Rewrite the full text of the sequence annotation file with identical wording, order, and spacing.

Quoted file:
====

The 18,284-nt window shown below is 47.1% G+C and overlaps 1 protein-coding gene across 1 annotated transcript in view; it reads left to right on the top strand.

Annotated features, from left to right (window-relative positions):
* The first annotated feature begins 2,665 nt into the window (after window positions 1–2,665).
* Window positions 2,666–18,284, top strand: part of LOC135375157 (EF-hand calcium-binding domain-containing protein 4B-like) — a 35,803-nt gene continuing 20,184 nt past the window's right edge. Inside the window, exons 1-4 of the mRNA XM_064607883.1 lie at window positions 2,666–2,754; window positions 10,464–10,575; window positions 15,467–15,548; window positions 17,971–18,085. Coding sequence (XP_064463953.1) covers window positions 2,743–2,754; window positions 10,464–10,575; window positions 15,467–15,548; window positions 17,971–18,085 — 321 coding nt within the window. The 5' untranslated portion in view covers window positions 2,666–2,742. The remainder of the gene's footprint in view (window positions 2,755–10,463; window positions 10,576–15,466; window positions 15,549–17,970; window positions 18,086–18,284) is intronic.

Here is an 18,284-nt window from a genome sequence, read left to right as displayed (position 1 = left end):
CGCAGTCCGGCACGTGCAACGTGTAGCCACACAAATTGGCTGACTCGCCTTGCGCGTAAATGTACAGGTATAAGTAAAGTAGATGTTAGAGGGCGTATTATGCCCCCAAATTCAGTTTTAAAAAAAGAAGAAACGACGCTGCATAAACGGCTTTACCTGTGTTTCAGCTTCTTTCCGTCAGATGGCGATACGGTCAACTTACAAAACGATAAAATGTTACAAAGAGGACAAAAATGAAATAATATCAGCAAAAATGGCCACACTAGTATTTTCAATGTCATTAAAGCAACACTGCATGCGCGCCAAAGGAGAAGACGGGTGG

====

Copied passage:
The 18,284-nt window shown below is 47.1% G+C and overlaps 1 protein-coding gene across 1 annotated transcript in view; it reads left to right on the top strand.

Annotated features, from left to right (window-relative positions):
* The first annotated feature begins 2,665 nt into the window (after window positions 1–2,665).
* Window positions 2,666–18,284, top strand: part of LOC135375157 (EF-hand calcium-binding domain-containing protein 4B-like) — a 35,803-nt gene continuing 20,184 nt past the window's right edge. Inside the window, exons 1-4 of the mRNA XM_064607883.1 lie at window positions 2,666–2,754; window positions 10,464–10,575; window positions 15,467–15,548; window positions 17,971–18,085. Coding sequence (XP_064463953.1) covers window positions 2,743–2,754; window positions 10,464–10,575; window positions 15,467–15,548; window positions 17,971–18,085 — 321 coding nt within the window. The 5' untranslated portion in view covers window positions 2,666–2,742. The remainder of the gene's footprint in view (window positions 2,755–10,463; window positions 10,576–15,466; window positions 15,549–17,970; window positions 18,086–18,284) is intronic.

Here is an 18,284-nt window from a genome sequence, read left to right as displayed (position 1 = left end):
CGCAGTCCGGCACGTGCAACGTGTAGCCACACAAATTGGCTGACTCGCCTTGCGCGTAAATGTACAGGTATAAGTAAAGTAGATGTTAGAGGGCGTATTATGCCCCCAAATTCAGTTTTAAAAAAAGAAGAAACGACGCTGCATAAACGGCTTTACCTGTGTTTCAGCTTCTTTCCGTCAGATGGCGATACGGTCAACTTACAAAACGATAAAATGTTACAAAGAGGACAAAAATGAAATAATATCAGCAAAAATGGCCACACTAGTATTTTCAATGTCATTAAAGCAACACTGCATGCGCGCCAAAGGAGAAGACGGGTGG